High-rez music is the most exciting audio development to come along in years, and I’ve written quite a bit about it. But I’ve received enough questions concerning high-rez that I felt it was time to devote a column to the subject. What follows is a primer that touches on the basics of high-rez music: what it is, how to get it, and how to play it.
High-rez music refers to audio files that contain more information than the Red Book CD format, which samples audio at a 44.1-kHz rate with 16-bit resolution. High-rez music, in contrast, is typically sampled at a 96-kHz rate with 24-bit resolution. (Though there are some “ultra-high-rez” 192/24 releases that are captured with an even higher 192-kHz sampling rate. Well, hello, Mr. Neil Young....) And unlike the music found at the iTunes store, which is packaged for download using a lossy encoding format called AAC, high-rez music downloads typically use a lossless compression format called FLAC that doesn’t toss any information out in the interest of saving hard-drive space. The result is that high-rez music has a greater sense of depth, with air around individual instruments, more nuanced vocals, and, depending on the production, a better sense of the environment where the recording was made.
Let’s put high-rez file size into perspective. A typical 3-minute iTunes song download takes up a little over 6 MB of space. A high-rez 96/24 download of that same song will take up around 65 MB. A 192/24 file, meanwhile, may require 133 MB for a single song. Thus, high-rez albums typically take up a gigabyte or more of space — not really a problem in this cheap ’n’ capacious hard-drive era.
High-rez audio made a brief go at the mass market a few years ago in the form of Super Audio CD (SACD) and DVD-Audio discs. While there are still discs available in both formats, new releases have slowed to a trickle. Another way to access high-rez audio, and to find the largest selection of titles, is to download them from HDtracks.com. HDtracks offers a free five-track sampler, which is a great way to experience high-rez music and also ensure that your equipment supports playback of high-rez files. Two additional sites to check out are itrax.com and the Bowers & Wilkins Society of Sound.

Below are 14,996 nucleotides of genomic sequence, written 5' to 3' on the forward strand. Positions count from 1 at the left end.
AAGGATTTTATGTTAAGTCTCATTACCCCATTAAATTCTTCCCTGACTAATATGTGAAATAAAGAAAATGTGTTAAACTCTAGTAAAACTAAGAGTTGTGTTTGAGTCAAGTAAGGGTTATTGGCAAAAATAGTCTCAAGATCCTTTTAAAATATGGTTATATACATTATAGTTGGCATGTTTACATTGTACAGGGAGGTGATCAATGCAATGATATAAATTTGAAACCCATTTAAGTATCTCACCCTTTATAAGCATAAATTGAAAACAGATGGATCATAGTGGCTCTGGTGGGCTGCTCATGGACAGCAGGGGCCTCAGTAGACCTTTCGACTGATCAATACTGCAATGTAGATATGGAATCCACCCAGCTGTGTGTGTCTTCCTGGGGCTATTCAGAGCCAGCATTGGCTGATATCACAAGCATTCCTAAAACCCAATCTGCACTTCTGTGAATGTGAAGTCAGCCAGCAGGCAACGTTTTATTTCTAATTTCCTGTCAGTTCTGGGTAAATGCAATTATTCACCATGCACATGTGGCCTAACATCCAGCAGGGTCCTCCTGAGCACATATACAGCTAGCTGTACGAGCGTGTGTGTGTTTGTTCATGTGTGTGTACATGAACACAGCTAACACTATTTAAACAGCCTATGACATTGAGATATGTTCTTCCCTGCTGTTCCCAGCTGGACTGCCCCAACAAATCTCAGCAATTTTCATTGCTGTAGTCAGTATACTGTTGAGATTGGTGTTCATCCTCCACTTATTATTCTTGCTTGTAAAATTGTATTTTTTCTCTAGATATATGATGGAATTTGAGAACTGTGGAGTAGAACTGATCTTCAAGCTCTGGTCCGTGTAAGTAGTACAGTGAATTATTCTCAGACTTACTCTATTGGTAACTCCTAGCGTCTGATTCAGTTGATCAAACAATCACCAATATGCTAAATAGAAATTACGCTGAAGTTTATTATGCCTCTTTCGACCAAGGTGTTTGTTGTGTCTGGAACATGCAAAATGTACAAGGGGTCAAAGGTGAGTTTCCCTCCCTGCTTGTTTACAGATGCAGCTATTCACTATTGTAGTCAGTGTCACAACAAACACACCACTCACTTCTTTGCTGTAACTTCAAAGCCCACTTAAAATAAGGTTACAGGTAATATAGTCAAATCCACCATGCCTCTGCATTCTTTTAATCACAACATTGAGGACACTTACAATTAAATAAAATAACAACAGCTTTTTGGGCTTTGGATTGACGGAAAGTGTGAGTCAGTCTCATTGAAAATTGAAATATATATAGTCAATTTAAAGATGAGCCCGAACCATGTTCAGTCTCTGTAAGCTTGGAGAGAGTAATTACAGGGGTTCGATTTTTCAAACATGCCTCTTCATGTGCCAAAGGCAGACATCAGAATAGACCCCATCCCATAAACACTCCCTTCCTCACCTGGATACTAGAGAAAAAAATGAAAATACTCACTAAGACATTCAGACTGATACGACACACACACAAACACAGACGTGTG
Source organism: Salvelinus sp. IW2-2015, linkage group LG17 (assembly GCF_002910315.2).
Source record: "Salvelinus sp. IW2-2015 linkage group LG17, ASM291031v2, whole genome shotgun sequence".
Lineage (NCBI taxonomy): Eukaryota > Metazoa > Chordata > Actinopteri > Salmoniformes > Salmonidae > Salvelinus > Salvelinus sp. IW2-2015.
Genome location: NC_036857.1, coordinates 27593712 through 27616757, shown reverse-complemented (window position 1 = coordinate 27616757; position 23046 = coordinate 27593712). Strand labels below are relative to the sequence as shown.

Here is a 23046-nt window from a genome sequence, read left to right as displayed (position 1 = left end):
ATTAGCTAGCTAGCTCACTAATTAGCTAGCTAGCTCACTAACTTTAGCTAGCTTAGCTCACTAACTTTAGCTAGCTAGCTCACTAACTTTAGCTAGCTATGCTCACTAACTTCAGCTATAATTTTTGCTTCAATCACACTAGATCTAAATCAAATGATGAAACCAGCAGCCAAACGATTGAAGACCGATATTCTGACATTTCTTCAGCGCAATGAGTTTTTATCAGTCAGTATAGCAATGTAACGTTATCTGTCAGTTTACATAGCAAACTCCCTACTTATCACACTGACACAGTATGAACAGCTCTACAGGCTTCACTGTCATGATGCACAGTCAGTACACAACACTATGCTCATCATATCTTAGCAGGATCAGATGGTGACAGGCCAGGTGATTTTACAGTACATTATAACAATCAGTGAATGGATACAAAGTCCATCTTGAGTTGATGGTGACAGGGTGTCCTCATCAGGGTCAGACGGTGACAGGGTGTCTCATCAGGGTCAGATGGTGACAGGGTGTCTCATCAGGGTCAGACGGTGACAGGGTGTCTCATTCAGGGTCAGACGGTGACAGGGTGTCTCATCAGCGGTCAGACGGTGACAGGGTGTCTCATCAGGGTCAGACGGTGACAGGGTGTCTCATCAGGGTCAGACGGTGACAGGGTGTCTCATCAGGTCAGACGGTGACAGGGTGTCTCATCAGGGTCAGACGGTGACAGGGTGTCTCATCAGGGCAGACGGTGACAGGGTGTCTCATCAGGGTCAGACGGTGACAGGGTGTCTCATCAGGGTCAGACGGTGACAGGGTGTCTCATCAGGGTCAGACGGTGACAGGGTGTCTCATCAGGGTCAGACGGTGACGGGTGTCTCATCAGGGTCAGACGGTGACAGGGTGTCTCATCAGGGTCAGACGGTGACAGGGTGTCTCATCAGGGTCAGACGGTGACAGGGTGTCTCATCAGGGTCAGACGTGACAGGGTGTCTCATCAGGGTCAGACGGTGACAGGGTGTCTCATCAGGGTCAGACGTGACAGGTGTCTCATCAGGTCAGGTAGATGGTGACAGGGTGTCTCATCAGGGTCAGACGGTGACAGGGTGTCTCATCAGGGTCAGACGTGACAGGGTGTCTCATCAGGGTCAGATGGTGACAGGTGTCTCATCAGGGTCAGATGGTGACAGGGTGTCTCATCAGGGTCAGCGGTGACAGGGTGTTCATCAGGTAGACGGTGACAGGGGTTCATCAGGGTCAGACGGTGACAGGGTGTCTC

Many music streamers and recent-model A/V receivers can handle high-rez FLAC files, so if you own one of these, you should be all set. Simply connect a USB drive containing the fi les to your equipment, sit back, and enjoy. Unfortunately, just looking over your hardware’s specs won’t necessarily tell you if it handles high-rez. For example, a NAD C446 music streamer that I recently reviewed had 192/24-capable DACs, but wouldn’t play high-rez files in any format. My Marantz AV7005 receiver also has 192/24 DACs, but playback on it is limited to 96/24 files, not 192/24 ones.
On the software side, many people use WMP or iTunes as their network music server by simply setting up a shared “My Music” (WMP) or iTunes Library folder. But neither WMP nor iTunes supports FLAC, so files in that format simply won’t appear when you attempt to stream them. The solution is to have a separate program running on your computer that acts as the server. I use JRiver Media Center (jriver.com) on my PC, which offers a ton of features, including file conversion, but there are others like Twonky (compatible with Macs) and Media Monkey. When one of these server programs is running, high-rez files will appear in your hardware’s onscreen GUI or front-panel display, and then you can stream them just like any other song. I’ve found that 96/24 files work fairly well when streamed via Wi-Fi, but 192/24 files tend to sound choppy and should ideally be streamed over a hardwired LAN.
The big question: Is high-rez music really worth it? In my experience, the answer is yes. It sounds better and is far less fatiguing to listen to at high volumes. Download the HDtracks.com free sampler and experience the revolution for yourself.
John Sciacca began his career as a custom installer in 1998 at Custom Theater and Audio in Murrells Inlet, South Carolina, where he still works. He's still trying to figure out how to get the members of his family to turn the lights off when they're actually in the house, let alone from hundreds of miles away.
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